Current Events and Roiling Waters - Part 5: Permitting Discharges That Enter Groundwater
August 28, 2020
This is the conclusion to a five-part series addressing the latest changes in legal standards regulating water resources in the United States. Part 5 explains the ruling issued by the U.S. Supreme Court holding that certain discharges of pollutants into the groundwater may require a permit under the Clean Water Act.
To view Parts 1-4 in this series, click here.
Part 5: Permitting Discharges That Enter Groundwater
One fundamental requirement of the Clean Water Act (CWA) is that anyone discharging a pollutant through a “point source” into a “water of the United States” (WOTUS) must have a permit authorizing that discharge. Without a permit, the discharge is illegal and prohibited. Those permits are issued under the National Pollutant Discharge Elimination System (NPDES), or in New York State, under the State Pollutant Discharge Elimination System (SPDES). Because WOTUS have historically been defined in terms of surface waters, there had been a general belief that this permitting scheme did not apply to discharges to groundwater. The U.S. Environmental Protection Agency (EPA) supported that position at different points (and at other points contended certain groundwater discharges did require a permit), as did many in the regulated community. Prior lawsuits in different courts, however, led to differing conclusions about when or how the CWA regulated groundwater discharges. In particular, environmentalists lamented that this issue creates a loophole whereby pollutants have entered WOTUS through some indirect means, like groundwater, without being subject to the CWA’s limitations and caused harm to our water resources.
In its April 23, 2020 decision in County of Maui, Hawaii v. Hawaii Wildlife Fund, the Supreme Court squarely addressed whether the CWA “‘requires a permit when pollutants originate from a point source but are conveyed to navigable waters by a nonpoint source,’ here, ‘groundwater.’” The Court’s decision, however, leaves more questions than it answered.
The Court held that the CWA requires a permit for a discharge “if the addition of the pollutants through groundwater is the functional equivalent of a direct discharge from the point source” into a WOTUS. The Court reasoned that this standard “best captures” the circumstances where Congress intended to require a federal permit. However, uncertainty remains about when a discharge entering groundwater qualifies as the “functional equivalent” of a direct discharge to a WOTUS under this standard.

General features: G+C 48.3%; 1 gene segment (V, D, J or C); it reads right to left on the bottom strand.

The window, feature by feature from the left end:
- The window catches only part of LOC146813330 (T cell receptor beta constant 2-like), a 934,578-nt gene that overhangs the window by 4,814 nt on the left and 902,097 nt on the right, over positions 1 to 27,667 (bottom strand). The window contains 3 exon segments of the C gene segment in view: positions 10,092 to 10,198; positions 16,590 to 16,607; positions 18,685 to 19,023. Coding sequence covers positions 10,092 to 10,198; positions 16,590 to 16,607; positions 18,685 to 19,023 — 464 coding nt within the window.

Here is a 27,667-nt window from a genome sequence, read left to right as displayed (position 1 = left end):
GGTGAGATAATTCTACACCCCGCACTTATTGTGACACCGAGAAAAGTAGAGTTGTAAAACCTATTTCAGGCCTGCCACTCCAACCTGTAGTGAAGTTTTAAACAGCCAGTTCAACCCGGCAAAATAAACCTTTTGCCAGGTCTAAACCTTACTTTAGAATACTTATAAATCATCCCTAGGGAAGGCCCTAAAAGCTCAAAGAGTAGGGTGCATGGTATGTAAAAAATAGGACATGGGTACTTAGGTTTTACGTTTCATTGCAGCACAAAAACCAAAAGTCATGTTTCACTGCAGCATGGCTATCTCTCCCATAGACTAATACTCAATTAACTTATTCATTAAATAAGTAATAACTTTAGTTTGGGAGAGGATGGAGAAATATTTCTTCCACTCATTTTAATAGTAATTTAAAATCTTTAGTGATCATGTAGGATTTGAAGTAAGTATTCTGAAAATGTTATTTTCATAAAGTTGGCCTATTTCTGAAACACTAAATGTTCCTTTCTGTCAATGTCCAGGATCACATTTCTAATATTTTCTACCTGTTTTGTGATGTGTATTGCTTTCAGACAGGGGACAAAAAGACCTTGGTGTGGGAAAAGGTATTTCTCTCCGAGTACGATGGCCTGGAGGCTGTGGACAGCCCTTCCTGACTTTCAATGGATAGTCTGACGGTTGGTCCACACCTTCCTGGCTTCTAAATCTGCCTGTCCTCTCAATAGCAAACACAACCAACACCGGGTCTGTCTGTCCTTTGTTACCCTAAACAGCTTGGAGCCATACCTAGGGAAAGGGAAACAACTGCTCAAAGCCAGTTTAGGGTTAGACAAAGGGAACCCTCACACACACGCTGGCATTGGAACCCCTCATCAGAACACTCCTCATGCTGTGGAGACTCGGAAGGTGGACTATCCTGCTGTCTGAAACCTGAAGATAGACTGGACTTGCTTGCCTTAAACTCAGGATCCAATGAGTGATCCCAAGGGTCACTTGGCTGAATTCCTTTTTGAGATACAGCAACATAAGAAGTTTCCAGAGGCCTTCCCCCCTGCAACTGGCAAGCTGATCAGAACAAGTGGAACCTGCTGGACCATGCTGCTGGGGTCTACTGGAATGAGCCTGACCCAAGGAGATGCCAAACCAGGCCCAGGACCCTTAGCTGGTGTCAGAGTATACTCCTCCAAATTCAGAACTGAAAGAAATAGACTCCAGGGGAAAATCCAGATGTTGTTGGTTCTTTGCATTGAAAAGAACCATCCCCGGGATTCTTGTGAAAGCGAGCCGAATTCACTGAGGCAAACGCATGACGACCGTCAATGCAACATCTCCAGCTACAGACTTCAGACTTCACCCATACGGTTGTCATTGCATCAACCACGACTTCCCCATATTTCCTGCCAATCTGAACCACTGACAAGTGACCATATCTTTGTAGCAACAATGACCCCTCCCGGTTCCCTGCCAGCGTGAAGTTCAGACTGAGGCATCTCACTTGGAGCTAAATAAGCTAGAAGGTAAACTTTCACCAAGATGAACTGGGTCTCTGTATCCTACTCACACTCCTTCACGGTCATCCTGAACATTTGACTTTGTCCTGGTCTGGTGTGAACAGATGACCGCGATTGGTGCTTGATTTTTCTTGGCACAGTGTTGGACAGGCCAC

The Court indicated that because the CWA covers discharges that directly deposit pollutants into a WOTUS, the “functional equivalent” test would be met when a discharge “reaches the same result through roughly similar means.” This imprecise language leaves ample room for interpretation—by agencies, by the regulated community, and by citizens who may commence citizen suits against dischargers—about when a discharge through groundwater must be permitted. The Court offered seven factors that could be weighed for making this assessment, emphasizing that time and distance will be important considerations, but the Court also expressly observed that a multitude of different factors could come into play for any specific scenario.
The Court identified two factual examples of how its holding would apply: a permit is “clearly” required where a pipe “ends a few feet from navigable waters” and “emits pollutants that travel those few feet through groundwater (or over the beach),” but a permit “likely” is not required if the pipe “ends 50 miles from navigable water” and emits pollutants that travel in groundwater then “mix with much other material, and end up in navigable waters only many years later . . . .” Of course, the circumstances that could fall on either side of these extremes are innumerable. In those cases, the statutory purpose to regulate discharges of pollutants “from a point source” should be a guiding principle when conducting this analysis.
This new standard creates many questions that will likely be tested by regulated entities and environmental groups in the coming years. For example:
- Would a pipe located somewhere between a “few feet” and “50 miles” from the WOTUS be close enough to qualify as the “functional equivalent” of a direct discharge?
- If the pollutants travel through groundwater some time less than “many years,” will that discharge be the “functional equivalent” of a direct discharge?
- How many instances of intervening mixing of the discharge while it travels is enough to render it different from a direct discharge?
- How will this ruling interact with the new definition of WOTUS to make this “functional equivalent” determination? Importantly, the Court did not address or decide whether groundwater itself is a WOTUS under the CWA, so the explicit exclusion of groundwater from the WOTUS definition under the new WOTUS regulations still appears valid.
It is unclear at this point what action, if any, EPA will take to enforce this ruling nationally. It was EPA’s position before the Supreme Court that these discharges through groundwater are not subject to the CWA, but the administration changes that may arise following the upcoming election could reprioritize these concerns. However, it should be noted that in New York State, where the State Department of Environmental Conservation administers the NPDES permitting program under authority delegated by EPA, point source discharges to groundwater are already subject to SPDES permitting.
If you are have questions about this series or how the Maui ruling may impact your current operations or future plans, please contact any attorney in the Environmental and Energy practice or the attorney at the firm with whom you are regularly in contact.